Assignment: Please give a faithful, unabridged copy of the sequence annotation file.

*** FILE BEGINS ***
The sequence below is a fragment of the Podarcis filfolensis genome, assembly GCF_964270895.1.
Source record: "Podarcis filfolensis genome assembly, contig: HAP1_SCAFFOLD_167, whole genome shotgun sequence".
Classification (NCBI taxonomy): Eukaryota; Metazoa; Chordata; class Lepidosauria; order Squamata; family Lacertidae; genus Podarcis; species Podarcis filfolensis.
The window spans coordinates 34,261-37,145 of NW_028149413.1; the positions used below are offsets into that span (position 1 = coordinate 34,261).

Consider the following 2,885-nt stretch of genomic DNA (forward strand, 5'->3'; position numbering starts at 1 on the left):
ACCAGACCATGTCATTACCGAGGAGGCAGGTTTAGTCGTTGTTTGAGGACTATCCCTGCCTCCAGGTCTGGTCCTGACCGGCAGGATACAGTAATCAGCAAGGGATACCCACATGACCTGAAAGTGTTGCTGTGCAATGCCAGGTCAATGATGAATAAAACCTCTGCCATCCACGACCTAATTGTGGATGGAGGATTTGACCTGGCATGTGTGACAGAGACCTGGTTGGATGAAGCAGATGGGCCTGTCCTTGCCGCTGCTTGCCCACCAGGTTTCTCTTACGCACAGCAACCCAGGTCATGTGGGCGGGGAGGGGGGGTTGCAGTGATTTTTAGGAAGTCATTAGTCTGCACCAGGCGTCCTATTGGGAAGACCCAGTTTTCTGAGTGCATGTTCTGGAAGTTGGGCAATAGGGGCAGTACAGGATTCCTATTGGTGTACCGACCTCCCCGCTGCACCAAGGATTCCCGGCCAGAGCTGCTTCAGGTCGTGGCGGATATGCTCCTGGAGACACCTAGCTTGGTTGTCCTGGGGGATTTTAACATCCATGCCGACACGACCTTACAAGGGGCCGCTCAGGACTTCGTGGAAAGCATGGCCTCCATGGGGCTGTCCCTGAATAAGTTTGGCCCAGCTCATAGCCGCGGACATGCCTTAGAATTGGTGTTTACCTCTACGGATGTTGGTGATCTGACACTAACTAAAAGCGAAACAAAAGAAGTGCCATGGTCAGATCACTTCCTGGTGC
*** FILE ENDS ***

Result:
The sequence below is a fragment of the Podarcis filfolensis genome, assembly GCF_964270895.1.
Source record: "Podarcis filfolensis genome assembly, contig: HAP1_SCAFFOLD_167, whole genome shotgun sequence".
Classification (NCBI taxonomy): Eukaryota; Metazoa; Chordata; class Lepidosauria; order Squamata; family Lacertidae; genus Podarcis; species Podarcis filfolensis.
The window spans coordinates 34,261-37,145 of NW_028149413.1; the positions used below are offsets into that span (position 1 = coordinate 34,261).

Consider the following 2,885-nt stretch of genomic DNA (forward strand, 5'->3'; position numbering starts at 1 on the left):
ACCAGACCATGTCATTACCGAGGAGGCAGGTTTAGTCGTTGTTTGAGGACTATCCCTGCCTCCAGGTCTGGTCCTGACCGGCAGGATACAGTAATCAGCAAGGGATACCCACATGACCTGAAAGTGTTGCTGTGCAATGCCAGGTCAATGATGAATAAAACCTCTGCCATCCACGACCTAATTGTGGATGGAGGATTTGACCTGGCATGTGTGACAGAGACCTGGTTGGATGAAGCAGATGGGCCTGTCCTTGCCGCTGCTTGCCCACCAGGTTTCTCTTACGCACAGCAACCCAGGTCATGTGGGCGGGGAGGGGGGGTTGCAGTGATTTTTAGGAAGTCATTAGTCTGCACCAGGCGTCCTATTGGGAAGACCCAGTTTTCTGAGTGCATGTTCTGGAAGTTGGGCAATAGGGGCAGTACAGGATTCCTATTGGTGTACCGACCTCCCCGCTGCACCAAGGATTCCCGGCCAGAGCTGCTTCAGGTCGTGGCGGATATGCTCCTGGAGACACCTAGCTTGGTTGTCCTGGGGGATTTTAACATCCATGCCGACACGACCTTACAAGGGGCCGCTCAGGACTTCGTGGAAAGCATGGCCTCCATGGGGCTGTCCCTGAATAAGTTTGGCCCAGCTCATAGCCGCGGACATGCCTTAGAATTGGTGTTTACCTCTACGGATGTTGGTGATCTGACACTAACTAAAAGCGAAACAAAAGAAGTGCCATGGTCAGATCACTTCCTGGTGC